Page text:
But in an age when virtually every image is retouched, faked “flaws” seem to be where we draw the line of acceptable inauthenticity. When makeup artist Hung Vanngo revealed that he’d drawn on faux freckles for Selena Gomez’s “Fetish” video, fans were furious. Like critics who accused Jennifer Lawrence of playing up the relatable, pizza-eating and carpet-tripping “cool girl,” McDaniel’s trolls have also made clear that there’s no shortage of venom reserved for women who fake being real. “I mean if you want to alter yourself there’s makeup, photoshop, liposuction, filters… but eye implants? Too far,” writes one commenter on a Celebface post of McDaniel from March 2018.
Partly, the frustration seems to stem from the sympathy points expected for models who have imperfect, non-Barbie features, yet still look supermodel hot and are given magazine covers. The girl-next-door image starts to break down and fans feel betrayed, especially if the quirkiness seem calculated or even made-up. “Now that authenticity has become a look, it gets incredibly confusing,” Jellinek says. “Now it’s like ok what is authentic? How do you even prove your image hasn’t been doctored?” While plenty of models and celebrities on Celebface have been called out for using photoshop or filters, only McDaniel got a nickname for her perceived dishonesty: McLiar.
McDaniel still says one of her happiest memories was learning that she would be featured as a 2016 covergirl. But, two years later, McDaniel has seen the drawbacks of modeling and public exposure. The childhood picture that has circulated on fashion message boards and subreddits devoted to “exposing fake people” and “botched plastic surgeries” was released by her father, with whom she has a strained relationship. Following Celebface’s posts, McDaniel says she considered sharing photos touching her eyeballs to show that her mismatched irises are real. Her sister Zoe encouraged her to ignore the public attacks. “She was like ‘just don’t pay attention, it’s not like your talent is all in your eyes. They’re not what makes you yourself.’”
Her mother, Angela McDaniel, tells me she prefers not to speak about the eye condition because “there’s so much more to Sarah than that.” She encourages McDaniel not to read Instagram comments; “they’re cruel,” she says. “They cut you, they really hurt.”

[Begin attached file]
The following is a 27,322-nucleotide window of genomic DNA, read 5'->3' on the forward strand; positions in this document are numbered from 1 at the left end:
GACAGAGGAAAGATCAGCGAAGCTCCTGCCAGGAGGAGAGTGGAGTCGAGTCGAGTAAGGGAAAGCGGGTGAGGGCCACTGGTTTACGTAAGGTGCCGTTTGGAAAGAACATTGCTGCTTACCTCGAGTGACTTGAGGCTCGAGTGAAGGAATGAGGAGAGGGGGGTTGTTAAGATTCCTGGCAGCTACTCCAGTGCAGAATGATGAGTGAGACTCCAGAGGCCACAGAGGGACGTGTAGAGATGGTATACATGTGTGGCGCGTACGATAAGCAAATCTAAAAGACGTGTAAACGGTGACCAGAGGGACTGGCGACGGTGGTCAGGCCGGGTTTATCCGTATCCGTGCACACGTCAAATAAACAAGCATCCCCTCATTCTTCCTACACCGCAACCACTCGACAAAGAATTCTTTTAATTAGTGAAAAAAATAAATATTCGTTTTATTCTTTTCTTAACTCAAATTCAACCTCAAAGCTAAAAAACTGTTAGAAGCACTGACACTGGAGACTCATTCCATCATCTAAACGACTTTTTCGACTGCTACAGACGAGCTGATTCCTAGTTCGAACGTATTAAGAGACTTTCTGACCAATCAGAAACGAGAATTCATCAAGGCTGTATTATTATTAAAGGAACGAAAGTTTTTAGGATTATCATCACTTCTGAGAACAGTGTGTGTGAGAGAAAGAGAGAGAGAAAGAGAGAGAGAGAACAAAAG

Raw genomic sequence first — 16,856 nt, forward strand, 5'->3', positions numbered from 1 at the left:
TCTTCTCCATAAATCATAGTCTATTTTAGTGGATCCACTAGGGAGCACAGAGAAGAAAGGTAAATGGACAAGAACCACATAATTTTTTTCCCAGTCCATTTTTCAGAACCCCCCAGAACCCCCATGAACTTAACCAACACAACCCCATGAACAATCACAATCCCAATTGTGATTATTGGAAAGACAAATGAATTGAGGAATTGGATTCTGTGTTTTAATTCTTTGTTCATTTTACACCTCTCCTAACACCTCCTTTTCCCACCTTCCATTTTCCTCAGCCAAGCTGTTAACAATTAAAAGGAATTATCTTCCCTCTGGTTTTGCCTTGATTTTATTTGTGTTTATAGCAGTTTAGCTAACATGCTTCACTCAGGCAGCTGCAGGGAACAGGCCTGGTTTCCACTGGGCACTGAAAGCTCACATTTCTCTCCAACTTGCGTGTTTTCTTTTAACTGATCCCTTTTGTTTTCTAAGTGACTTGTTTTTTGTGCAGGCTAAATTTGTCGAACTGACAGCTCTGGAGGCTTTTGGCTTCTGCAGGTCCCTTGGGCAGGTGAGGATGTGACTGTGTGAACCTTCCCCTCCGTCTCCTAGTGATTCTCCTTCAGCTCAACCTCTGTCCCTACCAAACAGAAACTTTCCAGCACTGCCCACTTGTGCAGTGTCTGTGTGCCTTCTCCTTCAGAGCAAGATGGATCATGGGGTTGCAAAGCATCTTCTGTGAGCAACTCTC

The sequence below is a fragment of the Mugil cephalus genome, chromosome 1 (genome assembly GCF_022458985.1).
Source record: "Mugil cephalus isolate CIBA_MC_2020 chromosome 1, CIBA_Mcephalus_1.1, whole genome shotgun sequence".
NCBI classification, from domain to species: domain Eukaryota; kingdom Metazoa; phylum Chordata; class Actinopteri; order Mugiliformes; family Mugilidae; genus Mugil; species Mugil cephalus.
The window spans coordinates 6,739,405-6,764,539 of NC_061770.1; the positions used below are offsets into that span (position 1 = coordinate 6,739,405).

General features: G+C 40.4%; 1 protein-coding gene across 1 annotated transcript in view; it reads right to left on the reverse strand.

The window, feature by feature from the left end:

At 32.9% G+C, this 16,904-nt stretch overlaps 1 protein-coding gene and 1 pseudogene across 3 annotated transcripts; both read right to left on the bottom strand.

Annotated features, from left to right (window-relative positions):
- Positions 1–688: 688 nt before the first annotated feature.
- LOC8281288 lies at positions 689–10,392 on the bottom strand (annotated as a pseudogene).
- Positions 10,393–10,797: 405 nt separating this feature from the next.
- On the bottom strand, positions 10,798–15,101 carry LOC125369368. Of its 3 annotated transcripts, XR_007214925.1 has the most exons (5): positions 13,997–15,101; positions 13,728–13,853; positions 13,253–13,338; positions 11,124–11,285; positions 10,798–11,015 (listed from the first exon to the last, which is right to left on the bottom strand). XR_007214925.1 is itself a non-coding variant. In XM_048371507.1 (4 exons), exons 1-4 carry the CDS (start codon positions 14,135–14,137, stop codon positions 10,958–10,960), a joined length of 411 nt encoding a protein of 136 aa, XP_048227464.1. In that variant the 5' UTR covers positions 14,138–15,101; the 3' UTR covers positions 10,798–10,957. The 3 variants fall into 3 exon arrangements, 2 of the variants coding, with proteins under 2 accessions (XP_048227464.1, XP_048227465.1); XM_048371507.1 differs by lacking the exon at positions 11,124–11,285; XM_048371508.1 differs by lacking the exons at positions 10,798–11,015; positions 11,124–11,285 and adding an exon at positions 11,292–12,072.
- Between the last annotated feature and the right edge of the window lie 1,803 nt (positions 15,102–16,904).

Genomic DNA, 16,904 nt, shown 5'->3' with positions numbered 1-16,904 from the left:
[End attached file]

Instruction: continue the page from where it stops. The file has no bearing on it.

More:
From recent photos, it’s clear that McDaniel no longer looks exactly like she did on her breakout cover. Few models do. And like other models whose changing noses could be the result of surgery, or expert contouring, or Photoshop and FaceTune, McDaniel is under no obligation to say why. Maybe her misstep was one of timing: She debuted at the start of the trend toward the authentic—and just when the Instagram side-by-sides were picking up steam. If more celebrities and models begin to manufacture their own off-kilter quirks, will the fiery blowback start to subside?
McDaniel, for one, won’t be in the industry to experience it. She says she’s now exploring other interests. She acted in the 2018 film Perfect, which was screened at SXSW, and is producing her own short film (a science fiction drama about a parasite that controls human emotions). She is also launching a CBD skincare line called Walagoot. She’s gone from spending afternoons in photoshoots to poring over contracts and state cannabis laws. She says that she hadn’t been interested in modeling growing up, and pursued it more out of a need for cash — but it wasn’t worth it to be treated like a “human hanger.”
McDaniel is also limiting the time she spends online. “The longer breaks I take from social media the less and less I want to return,” she recently wrote. She’s holding on to the @krotchy handle that launched her career, she says, but as of this fall she says she’s deleted the Instagram app from her phone.
Photography by Yerin Mok. Special thanks to The Mayfair Hotel Los Angeles.